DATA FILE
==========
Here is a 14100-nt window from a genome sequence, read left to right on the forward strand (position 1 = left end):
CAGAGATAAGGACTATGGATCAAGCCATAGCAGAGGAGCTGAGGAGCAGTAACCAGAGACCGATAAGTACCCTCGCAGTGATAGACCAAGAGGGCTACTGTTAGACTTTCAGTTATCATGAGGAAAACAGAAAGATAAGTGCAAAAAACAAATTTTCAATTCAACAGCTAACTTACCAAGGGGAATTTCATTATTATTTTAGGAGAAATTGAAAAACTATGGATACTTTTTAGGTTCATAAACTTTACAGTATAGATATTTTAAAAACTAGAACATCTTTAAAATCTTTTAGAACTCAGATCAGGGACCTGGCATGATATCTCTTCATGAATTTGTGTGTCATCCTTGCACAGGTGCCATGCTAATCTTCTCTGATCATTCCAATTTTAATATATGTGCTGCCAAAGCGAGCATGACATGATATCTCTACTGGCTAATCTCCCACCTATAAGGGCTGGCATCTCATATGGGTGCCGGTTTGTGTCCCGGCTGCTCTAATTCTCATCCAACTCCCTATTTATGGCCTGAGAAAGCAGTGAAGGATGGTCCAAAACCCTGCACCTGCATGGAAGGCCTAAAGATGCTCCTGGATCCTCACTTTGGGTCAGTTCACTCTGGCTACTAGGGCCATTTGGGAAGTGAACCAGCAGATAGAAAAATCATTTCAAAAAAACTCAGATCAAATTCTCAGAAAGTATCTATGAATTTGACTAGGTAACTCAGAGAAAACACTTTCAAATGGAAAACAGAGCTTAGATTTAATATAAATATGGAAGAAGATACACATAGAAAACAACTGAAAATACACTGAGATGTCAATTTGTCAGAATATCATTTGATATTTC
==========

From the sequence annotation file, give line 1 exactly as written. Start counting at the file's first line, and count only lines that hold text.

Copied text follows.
Here is a 14100-nt window from a genome sequence, read left to right on the forward strand (position 1 = left end):